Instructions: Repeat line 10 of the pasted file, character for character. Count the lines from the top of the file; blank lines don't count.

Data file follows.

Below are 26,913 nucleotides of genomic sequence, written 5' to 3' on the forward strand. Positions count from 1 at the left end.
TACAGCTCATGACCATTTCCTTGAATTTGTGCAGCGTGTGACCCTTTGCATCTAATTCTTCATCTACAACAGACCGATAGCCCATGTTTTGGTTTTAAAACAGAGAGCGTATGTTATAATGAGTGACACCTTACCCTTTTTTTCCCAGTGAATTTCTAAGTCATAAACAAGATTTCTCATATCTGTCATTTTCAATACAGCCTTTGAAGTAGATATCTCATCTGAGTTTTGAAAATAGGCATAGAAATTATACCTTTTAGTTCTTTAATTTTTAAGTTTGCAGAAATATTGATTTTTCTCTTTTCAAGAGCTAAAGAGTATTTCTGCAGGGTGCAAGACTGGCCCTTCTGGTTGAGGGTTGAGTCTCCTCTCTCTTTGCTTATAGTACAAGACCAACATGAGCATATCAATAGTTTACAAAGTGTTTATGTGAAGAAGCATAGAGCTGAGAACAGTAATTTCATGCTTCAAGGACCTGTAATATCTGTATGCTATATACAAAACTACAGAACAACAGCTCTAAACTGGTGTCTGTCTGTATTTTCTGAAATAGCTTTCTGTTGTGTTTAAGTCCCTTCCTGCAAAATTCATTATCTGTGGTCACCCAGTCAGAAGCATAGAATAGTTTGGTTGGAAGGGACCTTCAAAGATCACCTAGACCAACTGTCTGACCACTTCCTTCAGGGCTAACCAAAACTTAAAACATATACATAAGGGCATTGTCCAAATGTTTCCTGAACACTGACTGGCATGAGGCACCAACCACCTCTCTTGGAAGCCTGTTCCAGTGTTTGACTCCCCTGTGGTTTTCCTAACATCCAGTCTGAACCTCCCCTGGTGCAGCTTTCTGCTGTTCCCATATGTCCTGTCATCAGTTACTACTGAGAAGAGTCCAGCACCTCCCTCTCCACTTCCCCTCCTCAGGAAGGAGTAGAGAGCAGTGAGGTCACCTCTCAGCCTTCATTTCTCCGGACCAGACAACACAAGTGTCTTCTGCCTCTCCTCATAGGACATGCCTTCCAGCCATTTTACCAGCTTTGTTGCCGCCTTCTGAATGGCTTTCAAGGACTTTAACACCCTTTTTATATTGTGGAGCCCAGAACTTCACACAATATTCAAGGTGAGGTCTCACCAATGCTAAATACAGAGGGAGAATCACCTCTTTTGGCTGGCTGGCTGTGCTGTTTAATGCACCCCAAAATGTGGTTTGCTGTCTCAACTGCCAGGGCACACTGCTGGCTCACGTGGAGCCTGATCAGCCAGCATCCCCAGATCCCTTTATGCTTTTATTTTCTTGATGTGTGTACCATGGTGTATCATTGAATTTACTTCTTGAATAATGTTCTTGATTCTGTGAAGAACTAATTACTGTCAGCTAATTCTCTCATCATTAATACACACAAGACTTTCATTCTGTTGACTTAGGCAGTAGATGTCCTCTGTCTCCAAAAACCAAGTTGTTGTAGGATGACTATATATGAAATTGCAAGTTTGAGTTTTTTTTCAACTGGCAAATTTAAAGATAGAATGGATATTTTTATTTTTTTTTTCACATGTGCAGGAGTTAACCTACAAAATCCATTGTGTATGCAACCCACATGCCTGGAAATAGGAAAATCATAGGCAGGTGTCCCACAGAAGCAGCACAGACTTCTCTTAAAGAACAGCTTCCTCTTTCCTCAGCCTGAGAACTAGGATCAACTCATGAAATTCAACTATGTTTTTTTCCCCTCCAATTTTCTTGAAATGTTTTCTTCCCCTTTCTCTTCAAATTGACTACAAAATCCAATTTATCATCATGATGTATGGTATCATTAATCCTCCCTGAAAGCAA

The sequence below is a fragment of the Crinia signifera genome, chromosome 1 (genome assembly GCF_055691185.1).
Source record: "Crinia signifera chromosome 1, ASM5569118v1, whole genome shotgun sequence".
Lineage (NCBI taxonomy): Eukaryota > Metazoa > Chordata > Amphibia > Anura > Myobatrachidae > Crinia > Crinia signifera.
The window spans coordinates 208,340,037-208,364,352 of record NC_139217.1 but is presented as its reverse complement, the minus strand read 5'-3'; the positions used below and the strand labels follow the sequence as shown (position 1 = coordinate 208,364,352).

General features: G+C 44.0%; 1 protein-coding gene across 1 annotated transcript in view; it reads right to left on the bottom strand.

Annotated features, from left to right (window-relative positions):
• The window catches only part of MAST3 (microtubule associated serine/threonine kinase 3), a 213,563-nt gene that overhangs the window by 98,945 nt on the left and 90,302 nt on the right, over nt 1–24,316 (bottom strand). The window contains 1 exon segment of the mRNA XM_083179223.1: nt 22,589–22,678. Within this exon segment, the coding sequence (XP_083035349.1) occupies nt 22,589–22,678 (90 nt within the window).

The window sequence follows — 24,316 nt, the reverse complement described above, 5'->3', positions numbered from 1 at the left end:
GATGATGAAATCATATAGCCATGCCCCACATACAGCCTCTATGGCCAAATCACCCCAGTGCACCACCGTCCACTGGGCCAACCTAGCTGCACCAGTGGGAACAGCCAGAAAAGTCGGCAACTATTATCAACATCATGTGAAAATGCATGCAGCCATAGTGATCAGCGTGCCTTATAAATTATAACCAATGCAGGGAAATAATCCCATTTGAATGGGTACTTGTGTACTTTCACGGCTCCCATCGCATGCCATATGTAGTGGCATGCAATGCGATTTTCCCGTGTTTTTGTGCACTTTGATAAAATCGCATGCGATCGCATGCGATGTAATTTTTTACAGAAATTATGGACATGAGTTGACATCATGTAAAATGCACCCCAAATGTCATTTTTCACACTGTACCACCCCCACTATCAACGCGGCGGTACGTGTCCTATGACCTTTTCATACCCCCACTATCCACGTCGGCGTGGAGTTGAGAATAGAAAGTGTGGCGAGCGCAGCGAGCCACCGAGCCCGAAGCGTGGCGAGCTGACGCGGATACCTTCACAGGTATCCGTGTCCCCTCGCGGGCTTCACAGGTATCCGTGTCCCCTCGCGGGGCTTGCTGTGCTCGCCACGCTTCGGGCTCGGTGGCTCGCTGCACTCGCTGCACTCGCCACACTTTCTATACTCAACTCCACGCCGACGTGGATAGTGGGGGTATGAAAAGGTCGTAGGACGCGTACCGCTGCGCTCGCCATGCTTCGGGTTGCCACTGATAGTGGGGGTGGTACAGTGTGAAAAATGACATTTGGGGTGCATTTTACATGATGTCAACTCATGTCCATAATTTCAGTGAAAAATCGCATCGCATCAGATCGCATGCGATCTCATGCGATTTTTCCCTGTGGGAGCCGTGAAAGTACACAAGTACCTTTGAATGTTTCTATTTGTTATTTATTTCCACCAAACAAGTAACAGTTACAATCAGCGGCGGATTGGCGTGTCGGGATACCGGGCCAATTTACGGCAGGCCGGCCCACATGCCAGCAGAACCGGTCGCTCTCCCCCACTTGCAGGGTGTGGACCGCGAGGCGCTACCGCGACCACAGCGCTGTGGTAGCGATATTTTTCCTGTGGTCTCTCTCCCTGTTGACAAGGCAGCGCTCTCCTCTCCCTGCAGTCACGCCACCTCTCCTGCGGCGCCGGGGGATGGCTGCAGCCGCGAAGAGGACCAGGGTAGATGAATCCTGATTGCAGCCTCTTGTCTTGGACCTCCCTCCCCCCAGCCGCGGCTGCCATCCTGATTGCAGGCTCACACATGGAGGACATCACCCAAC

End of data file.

The window sequence follows — 24,316 nt, the reverse complement described above, 5'->3', positions numbered from 1 at the left end: